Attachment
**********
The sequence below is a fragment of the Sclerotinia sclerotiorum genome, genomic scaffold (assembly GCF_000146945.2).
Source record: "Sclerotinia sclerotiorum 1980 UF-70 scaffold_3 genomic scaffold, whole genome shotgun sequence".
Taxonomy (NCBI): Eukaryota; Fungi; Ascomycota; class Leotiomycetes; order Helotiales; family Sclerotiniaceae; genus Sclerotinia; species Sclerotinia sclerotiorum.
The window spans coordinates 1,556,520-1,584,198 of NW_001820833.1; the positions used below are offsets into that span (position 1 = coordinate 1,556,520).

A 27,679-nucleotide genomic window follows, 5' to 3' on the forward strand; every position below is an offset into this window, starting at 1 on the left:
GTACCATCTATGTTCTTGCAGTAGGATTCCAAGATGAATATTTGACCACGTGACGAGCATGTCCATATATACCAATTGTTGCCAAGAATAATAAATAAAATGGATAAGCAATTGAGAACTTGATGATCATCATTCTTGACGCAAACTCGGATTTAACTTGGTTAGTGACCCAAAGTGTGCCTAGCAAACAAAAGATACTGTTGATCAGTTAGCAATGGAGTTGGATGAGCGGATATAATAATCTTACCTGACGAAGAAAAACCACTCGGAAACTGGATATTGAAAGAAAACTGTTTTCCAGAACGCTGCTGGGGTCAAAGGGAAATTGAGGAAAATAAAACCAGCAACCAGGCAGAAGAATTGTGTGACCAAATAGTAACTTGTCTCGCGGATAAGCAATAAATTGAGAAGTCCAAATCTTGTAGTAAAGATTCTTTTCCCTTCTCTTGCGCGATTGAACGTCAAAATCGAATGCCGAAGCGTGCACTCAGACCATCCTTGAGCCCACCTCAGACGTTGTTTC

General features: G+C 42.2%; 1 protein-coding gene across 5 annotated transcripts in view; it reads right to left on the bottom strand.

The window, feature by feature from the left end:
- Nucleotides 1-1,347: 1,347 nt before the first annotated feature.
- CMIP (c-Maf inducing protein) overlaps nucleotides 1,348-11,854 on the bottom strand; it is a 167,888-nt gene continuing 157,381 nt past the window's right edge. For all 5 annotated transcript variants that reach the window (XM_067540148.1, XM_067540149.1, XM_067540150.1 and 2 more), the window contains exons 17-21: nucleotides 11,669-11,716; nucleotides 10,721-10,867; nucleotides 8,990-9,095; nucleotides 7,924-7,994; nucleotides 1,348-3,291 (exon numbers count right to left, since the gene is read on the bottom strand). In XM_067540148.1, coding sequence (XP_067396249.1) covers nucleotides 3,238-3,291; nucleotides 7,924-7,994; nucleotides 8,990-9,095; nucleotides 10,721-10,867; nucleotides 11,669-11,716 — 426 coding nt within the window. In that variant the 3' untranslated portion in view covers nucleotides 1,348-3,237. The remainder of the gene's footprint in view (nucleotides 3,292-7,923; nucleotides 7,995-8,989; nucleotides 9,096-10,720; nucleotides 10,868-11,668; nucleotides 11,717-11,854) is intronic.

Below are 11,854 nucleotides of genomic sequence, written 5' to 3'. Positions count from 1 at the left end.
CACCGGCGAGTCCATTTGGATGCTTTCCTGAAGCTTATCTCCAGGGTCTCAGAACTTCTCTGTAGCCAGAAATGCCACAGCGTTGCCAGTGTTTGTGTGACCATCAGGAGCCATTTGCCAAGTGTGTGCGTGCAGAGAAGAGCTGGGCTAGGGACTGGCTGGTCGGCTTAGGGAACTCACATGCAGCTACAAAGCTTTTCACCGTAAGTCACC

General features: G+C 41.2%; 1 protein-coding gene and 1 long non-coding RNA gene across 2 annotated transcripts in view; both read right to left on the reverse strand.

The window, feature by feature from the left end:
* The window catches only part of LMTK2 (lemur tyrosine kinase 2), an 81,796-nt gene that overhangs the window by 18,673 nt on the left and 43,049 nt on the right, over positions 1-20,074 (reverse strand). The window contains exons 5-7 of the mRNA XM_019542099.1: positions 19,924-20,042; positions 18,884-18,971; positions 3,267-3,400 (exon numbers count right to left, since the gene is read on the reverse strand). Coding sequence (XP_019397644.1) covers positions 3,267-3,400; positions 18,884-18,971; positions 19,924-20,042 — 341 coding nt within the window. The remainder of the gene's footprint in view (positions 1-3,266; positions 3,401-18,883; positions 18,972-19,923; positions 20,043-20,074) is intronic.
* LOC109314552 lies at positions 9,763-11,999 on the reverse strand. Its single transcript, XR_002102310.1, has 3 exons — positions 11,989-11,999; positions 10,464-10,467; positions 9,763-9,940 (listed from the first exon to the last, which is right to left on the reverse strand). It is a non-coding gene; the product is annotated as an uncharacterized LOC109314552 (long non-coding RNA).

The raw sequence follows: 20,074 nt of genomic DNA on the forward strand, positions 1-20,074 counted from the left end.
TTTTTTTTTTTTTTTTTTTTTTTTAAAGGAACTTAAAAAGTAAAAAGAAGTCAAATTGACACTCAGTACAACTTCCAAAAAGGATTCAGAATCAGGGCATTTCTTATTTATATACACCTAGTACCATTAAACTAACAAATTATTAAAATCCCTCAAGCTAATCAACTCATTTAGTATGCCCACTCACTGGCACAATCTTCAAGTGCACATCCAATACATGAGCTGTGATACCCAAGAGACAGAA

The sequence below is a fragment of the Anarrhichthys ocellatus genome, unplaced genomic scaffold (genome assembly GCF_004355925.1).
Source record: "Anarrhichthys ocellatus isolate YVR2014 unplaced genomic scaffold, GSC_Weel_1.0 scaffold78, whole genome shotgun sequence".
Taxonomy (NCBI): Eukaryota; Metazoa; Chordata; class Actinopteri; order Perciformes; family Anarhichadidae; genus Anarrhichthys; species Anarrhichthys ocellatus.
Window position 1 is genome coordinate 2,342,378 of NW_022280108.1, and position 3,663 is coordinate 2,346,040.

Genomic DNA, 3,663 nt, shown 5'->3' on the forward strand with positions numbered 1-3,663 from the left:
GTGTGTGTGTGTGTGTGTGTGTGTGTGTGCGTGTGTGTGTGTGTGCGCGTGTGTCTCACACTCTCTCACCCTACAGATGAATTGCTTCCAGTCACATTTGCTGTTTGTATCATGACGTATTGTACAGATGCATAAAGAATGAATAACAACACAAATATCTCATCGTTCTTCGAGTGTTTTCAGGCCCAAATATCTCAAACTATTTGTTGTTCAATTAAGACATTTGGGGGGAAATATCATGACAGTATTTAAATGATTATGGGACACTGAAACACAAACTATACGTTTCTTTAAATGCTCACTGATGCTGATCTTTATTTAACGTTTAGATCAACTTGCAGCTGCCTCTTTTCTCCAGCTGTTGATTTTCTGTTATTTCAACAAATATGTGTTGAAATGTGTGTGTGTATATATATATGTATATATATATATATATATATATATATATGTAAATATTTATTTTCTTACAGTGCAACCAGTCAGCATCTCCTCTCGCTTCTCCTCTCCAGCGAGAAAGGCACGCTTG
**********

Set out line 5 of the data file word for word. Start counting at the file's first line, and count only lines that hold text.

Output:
A 27,679-nucleotide genomic window follows, 5' to 3' on the forward strand; every position below is an offset into this window, starting at 1 on the left: